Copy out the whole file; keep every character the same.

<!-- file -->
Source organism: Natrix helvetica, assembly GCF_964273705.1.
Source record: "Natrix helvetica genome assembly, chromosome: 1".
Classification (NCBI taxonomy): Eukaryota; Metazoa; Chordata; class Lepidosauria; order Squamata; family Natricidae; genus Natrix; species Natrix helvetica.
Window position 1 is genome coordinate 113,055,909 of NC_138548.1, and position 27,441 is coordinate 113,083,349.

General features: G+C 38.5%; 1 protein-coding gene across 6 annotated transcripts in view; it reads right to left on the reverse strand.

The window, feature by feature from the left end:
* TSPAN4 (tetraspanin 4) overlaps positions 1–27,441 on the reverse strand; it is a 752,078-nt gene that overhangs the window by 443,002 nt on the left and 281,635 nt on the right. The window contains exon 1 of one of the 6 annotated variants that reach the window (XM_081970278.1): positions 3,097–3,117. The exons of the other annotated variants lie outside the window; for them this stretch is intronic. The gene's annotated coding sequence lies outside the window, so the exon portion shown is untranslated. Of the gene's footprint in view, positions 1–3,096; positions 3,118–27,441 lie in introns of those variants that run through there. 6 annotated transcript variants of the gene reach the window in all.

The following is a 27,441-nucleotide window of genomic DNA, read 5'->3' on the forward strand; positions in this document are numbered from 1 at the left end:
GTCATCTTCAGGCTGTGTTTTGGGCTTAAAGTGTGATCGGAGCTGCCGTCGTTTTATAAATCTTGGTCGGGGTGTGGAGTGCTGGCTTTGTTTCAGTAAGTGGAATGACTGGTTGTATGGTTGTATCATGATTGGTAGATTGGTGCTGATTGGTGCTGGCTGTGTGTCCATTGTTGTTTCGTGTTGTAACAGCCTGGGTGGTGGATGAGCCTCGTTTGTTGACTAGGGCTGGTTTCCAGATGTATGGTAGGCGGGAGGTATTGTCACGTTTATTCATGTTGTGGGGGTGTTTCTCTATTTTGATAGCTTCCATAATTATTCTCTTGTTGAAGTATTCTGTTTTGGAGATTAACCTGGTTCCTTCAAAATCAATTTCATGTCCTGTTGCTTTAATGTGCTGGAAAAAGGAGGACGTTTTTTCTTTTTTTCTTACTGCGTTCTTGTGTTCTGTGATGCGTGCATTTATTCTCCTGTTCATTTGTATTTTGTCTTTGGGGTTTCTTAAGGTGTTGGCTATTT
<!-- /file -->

Source organism: Natrix helvetica, assembly GCF_964273705.1.
Source record: "Natrix helvetica genome assembly, chromosome: 1".
Classification (NCBI taxonomy): Eukaryota; Metazoa; Chordata; class Lepidosauria; order Squamata; family Natricidae; genus Natrix; species Natrix helvetica.
Window position 1 is genome coordinate 113,055,909 of NC_138548.1, and position 27,441 is coordinate 113,083,349.

General features: G+C 38.5%; 1 protein-coding gene across 6 annotated transcripts in view; it reads right to left on the reverse strand.

The window, feature by feature from the left end:
* TSPAN4 (tetraspanin 4) overlaps positions 1–27,441 on the reverse strand; it is a 752,078-nt gene that overhangs the window by 443,002 nt on the left and 281,635 nt on the right. The window contains exon 1 of one of the 6 annotated variants that reach the window (XM_081970278.1): positions 3,097–3,117. The exons of the other annotated variants lie outside the window; for them this stretch is intronic. The gene's annotated coding sequence lies outside the window, so the exon portion shown is untranslated. Of the gene's footprint in view, positions 1–3,096; positions 3,118–27,441 lie in introns of those variants that run through there. 6 annotated transcript variants of the gene reach the window in all.

The following is a 27,441-nucleotide window of genomic DNA, read 5'->3' on the forward strand; positions in this document are numbered from 1 at the left end:
GTCATCTTCAGGCTGTGTTTTGGGCTTAAAGTGTGATCGGAGCTGCCGTCGTTTTATAAATCTTGGTCGGGGTGTGGAGTGCTGGCTTTGTTTCAGTAAGTGGAATGACTGGTTGTATGGTTGTATCATGATTGGTAGATTGGTGCTGATTGGTGCTGGCTGTGTGTCCATTGTTGTTTCGTGTTGTAACAGCCTGGGTGGTGGATGAGCCTCGTTTGTTGACTAGGGCTGGTTTCCAGATGTATGGTAGGCGGGAGGTATTGTCACGTTTATTCATGTTGTGGGGGTGTTTCTCTATTTTGATAGCTTCCATAATTATTCTCTTGTTGAAGTATTCTGTTTTGGAGATTAACCTGGTTCCTTCAAAATCAATTTCATGTCCTGTTGCTTTAATGTGCTGGAAAAAGGAGGACGTTTTTTCTTTTTTTCTTACTGCGTTCTTGTGTTCTGTGATGCGTGCATTTATTCTCCTGTTCATTTGTATTTTGTCTTTGGGGTTTCTTAAGGTGTTGGCTATTT